SSAA. Mahoi (Polynesian) song transcribed from a field recording. Has a chant-like quality. Difficult to learn but very fun to sing, especially when imitating the “yowling cat” sounds of the field recording. Short solos and one wailing descant above the chanting, rhythmically interesting 4-part chorus. See KaiaSing.com for more info on the piece.
SSAA. Based very closely on the Boswell Sisters’ classic rendition. Voicings are almost identical. All instrumentation has been stripped or converted, such as the bass line combining several of the rhythm instruments from the originals ’20s-era recording. I kept the scat, but simplified it to make it humanly possible to sing.
This took Kaia about a year to nail and it’s one of the most technically challenging pieces we’ve done. You’d have no idea it was so difficult when you just listen to the Boswells doing it! Phenomenal musicians. I prostrate myself in homage.
Lead line only; harmonies are easy to devise. Tune based on civil rights song Oh, Freedom. Lyrics and overall arrangement by moi. Biting critique of the Bush administration, particularly the war in Iraq. The idea for the song originally came from a T-shirt with the slogan “Not one more dollar, not one more day, not one more death.” I changed the order and made it into the song’s refrain: “Not more dollar, not one more death, not one more day.”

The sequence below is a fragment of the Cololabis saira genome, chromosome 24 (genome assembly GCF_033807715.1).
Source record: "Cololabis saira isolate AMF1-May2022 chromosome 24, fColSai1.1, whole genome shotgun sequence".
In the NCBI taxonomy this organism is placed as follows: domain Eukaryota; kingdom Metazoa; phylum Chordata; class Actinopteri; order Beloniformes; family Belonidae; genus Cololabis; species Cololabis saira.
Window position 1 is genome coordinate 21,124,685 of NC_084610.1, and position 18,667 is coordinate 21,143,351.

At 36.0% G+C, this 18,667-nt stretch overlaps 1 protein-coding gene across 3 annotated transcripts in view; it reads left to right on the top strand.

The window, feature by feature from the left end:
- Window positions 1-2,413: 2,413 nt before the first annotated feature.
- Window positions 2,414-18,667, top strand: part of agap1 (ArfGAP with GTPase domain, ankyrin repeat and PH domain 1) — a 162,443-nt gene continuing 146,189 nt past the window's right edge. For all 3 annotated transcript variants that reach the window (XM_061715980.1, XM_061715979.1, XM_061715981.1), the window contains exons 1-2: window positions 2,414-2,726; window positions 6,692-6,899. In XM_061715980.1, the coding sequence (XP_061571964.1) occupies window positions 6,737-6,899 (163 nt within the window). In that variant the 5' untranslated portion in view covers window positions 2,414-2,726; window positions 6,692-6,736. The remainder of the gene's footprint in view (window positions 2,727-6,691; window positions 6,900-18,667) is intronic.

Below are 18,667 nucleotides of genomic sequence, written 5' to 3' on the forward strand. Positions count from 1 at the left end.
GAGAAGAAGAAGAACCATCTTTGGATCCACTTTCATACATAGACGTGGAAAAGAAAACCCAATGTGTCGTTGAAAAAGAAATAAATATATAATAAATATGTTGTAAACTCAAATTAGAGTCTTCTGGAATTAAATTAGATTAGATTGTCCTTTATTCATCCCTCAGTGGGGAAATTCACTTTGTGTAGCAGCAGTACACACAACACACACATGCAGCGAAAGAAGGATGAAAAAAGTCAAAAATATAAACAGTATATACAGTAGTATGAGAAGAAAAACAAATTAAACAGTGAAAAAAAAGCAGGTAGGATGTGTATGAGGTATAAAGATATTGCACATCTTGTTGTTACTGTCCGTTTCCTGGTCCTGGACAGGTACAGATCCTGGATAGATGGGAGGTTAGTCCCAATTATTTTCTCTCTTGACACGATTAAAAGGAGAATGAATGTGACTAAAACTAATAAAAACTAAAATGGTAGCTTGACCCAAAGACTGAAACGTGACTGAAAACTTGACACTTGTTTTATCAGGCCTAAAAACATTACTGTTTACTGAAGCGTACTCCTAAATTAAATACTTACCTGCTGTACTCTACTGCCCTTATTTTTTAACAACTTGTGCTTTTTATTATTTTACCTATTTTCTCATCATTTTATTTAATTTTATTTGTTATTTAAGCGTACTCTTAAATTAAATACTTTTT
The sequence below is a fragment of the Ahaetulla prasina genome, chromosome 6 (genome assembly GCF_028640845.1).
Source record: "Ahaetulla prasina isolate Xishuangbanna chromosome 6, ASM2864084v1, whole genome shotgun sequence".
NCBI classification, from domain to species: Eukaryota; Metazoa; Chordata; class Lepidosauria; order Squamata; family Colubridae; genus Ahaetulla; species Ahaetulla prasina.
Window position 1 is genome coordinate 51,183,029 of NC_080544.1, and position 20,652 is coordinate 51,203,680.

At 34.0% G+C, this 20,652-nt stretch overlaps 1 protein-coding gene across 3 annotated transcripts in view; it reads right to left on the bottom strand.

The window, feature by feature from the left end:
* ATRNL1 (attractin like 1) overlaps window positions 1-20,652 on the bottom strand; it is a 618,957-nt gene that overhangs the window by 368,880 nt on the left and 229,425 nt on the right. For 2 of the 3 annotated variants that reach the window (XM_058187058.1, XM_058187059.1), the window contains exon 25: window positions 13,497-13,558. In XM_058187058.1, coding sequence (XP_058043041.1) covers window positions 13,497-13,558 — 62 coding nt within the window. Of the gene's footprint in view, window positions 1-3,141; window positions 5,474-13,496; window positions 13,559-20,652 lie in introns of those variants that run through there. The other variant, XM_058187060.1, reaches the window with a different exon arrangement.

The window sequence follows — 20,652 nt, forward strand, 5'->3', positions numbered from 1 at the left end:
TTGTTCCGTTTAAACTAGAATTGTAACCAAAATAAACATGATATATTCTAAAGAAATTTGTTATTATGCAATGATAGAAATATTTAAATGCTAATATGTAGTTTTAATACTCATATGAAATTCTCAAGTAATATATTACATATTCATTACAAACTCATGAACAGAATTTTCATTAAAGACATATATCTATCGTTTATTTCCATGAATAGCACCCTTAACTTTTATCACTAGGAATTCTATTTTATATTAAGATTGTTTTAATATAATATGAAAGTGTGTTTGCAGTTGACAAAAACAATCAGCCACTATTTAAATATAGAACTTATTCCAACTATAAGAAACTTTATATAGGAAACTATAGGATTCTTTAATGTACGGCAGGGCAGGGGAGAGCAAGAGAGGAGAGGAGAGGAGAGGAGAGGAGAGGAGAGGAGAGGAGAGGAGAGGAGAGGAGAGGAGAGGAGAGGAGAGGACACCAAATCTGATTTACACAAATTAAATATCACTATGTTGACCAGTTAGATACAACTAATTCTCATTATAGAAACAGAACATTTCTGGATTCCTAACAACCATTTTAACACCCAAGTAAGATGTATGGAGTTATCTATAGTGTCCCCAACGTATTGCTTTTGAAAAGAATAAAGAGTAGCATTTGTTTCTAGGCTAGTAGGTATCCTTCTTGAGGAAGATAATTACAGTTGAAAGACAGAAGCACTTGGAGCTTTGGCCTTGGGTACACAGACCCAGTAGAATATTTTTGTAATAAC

Five-part piece; alto-mezzo range. Tune based on Zuni lullabye. Lyrics Navajo. Very slow, dissonant, hypnotic piece that builds to a chilling climax. An examination of my own ancestors’ relationships with the aboriginal inhabitants of this land (U.S.). The song accuses Europeans of being cut off from the Whole, laments the Trail of Tears, and ends with a repeating refrain translated as “War returned with her coming.”
SSA with two soloists and drum. The most powerful piece I’ve ever heard about standing up to domestic violence. I take little claim for the piece; it came to me almost fully formed and I just fleshed it out. It’s a hard-driving critique of violence from all perspectives, centered around the vow itself:
I swear by the Earth and all I hold dear, / I will not stand by and watch this slaughter; / I will intervene, I’ll stand in your way; / You will not strike your sistah, your wife, a-your daughter! /
Must have two power soloists and an ensemble ready to go the emotional distance. Has received a standing ovation at every performance.
One version available on CD: The Indianapolis Women’s Chorus’ To Sing Is To Fly at Amazon.
Five-part, contemplative, gentle piece on open syllables. Minor key, about two-three minutes long, sort of an Enya sound.
SSA. I composed this after the mezzos in the Bloomington Feminist Chorus told me to “write a song around A, we like that note.” The piece is actually killer for the First Sopranos, with leaps and jumps to impossible intervals. The mezzos stay on A throughout the whole thing. A completely discordant piece with almost all the lyrics beginning with “S.” Very silly; it includes various asides to the audience and ends with the last few bars of the Hallelujah Chorus. I dare you to sing this.